What to do with CEO pay

Limit CEO pay - a market approach
by Adam Smith II

There has been a lot of talk (again) about a number of less-than-stellar CEOs and their generous compensation packages. Between the Fisher-Price toys with unsafe levels of lead, and subprime lending debacle - which touched some of the biggest banks in the United States - more and more voices ask about CEO and Board of Directors responsibility. A couple of them said "I am sorry" - but so far, I am not aware of any returning the millions they were paid. Such CEO mis-behavior always brings up a question - should we limit CEO pay?

Typically the free market camp objects to any pay limitations - unfortunately, they also object to any meaningful control. Boards of directors are useless - they feel no responsibility to the shareholders. It is only when a corporate raider gets a chunk of stock, or a state retirement system gets tired of seeing their money go down the drain, that changes happen. Those are rare events indeed.
On the other hand, the socialist camp wants to limit CEO pay on principle - "individuals should not make that much money, their compensation is too much". I not a big fan of this approach, but I do agree in one respect - most CEOs are not worth the money they are paid.

Threfore I propose that a distinction be made in law between company founders and mere caretakers.
For all publicly traded companies, there would be a 2 tier compensation structure:

Tier A - CEOs who founded their company ( or were among the first 50 employees) would have no limits on their compensation - they created the company, they took the risks - they should be rewarded for providing jobs, tax revenue, and better standard of living for the rest of us.

Tier B - Hired-hand CEOs - those who do not fit the definition of a founder - their total compensation would be capped at 50 times average pay in the company (calculation of the average pay to include all offshore subcontractors!).

I believe this proposal would result in a number of changes beneficial to the society:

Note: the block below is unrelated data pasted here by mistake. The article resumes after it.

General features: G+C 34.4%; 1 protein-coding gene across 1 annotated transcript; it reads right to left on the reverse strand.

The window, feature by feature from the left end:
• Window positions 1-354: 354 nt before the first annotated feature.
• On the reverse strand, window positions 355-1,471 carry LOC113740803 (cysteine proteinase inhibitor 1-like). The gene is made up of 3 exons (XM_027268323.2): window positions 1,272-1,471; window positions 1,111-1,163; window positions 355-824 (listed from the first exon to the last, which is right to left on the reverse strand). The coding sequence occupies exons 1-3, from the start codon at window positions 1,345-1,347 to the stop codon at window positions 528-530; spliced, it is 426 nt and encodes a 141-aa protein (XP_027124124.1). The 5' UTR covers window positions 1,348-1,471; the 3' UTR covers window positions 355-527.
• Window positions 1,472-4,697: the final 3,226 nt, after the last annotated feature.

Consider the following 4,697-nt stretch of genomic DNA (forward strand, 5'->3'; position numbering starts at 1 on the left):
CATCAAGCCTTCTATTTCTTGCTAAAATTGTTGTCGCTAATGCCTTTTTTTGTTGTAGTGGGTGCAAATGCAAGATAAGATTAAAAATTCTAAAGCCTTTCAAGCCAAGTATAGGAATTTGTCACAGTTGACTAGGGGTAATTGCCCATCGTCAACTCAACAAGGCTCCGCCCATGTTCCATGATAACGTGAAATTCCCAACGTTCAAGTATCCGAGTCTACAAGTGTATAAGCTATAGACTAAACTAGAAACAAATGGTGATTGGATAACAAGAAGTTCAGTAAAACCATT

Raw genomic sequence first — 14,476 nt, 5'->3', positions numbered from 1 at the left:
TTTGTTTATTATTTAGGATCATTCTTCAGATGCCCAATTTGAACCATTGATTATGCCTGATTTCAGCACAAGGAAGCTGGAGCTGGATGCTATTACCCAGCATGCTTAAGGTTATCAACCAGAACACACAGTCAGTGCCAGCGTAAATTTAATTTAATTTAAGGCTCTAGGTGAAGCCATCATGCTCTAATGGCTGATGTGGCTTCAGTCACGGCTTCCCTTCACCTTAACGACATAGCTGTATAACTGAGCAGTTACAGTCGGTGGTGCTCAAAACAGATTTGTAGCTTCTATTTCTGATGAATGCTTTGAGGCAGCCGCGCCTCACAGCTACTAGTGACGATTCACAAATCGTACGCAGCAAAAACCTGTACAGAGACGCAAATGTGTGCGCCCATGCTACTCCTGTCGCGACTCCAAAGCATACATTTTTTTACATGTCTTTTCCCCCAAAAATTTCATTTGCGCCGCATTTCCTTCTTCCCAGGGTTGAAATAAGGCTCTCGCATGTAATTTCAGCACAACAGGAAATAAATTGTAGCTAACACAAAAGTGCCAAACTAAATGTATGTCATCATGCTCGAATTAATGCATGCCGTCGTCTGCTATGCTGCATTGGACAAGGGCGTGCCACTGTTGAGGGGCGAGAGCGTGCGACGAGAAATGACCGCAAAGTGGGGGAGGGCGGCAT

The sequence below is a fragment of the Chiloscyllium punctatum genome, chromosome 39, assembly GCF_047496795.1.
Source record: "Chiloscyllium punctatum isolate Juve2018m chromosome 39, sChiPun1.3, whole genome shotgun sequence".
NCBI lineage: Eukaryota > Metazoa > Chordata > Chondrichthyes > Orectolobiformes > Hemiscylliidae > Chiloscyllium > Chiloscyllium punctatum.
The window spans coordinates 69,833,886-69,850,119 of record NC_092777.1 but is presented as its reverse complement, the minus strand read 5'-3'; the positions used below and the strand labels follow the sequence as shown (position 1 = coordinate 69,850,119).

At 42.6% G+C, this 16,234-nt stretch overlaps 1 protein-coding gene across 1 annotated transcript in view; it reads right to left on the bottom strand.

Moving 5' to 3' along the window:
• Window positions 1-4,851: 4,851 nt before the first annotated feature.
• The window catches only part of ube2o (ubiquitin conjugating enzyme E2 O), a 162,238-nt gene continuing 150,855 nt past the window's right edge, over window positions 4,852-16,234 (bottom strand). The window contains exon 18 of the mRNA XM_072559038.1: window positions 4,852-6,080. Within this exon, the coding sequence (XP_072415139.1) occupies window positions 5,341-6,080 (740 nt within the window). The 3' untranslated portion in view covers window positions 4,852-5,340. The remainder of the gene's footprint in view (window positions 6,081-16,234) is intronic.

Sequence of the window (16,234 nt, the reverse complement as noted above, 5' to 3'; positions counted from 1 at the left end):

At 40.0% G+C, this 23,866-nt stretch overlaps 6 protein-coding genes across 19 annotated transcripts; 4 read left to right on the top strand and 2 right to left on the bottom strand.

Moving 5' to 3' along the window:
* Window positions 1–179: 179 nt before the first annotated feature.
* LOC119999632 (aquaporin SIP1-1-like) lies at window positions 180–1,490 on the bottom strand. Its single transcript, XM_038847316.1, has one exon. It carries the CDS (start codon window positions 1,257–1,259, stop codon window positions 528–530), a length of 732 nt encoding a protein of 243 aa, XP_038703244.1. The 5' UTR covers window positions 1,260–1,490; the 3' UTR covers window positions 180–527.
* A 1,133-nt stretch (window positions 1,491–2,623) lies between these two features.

1) Entreprenuers who build companies would still collect compensation that would be limited only by their creativity and skill - thus enriching themselves and the rest of us through their efforts.
2) CEOs of publicly traded companies would have a disincentive to move jobs offshore - this would benefit all Americans.
3) Lousy "caretaker" CEOs at publicly traded companies would get paid a lot less - not truly just, but at least not as annoying as now, and certainly better for the sharholders of their companies.
4) Truly great CEOs would have an incentive to start own companies, prove to themselves how great they can be, and in the process increase everybody's standard of living.

Some of my free-market oriented friends objected to this proposal, claiming that great CEOs will not work for so little money - that's exactly the point - under my plan, they would have an incentive to start their own companies, and prove to the world that they are worth those hundreds of millions of dollars. The rest of the CEOs simply are not worth what they are getting paid right now.

The plan is simple - it does not require 100 page complicated legislation, nor additional data to be collected - simple calculation of total employee and contractor expenses divided by the number of employees and contractrs - multiplied by 50 - it would give the upper limit to CEO compensation. Since SEC controls and limits many aspects of publicly held companies, I do not see a problem with controlling one additional aspect of compensation.

I wonder if Jack Welch would have left GE to start his own...




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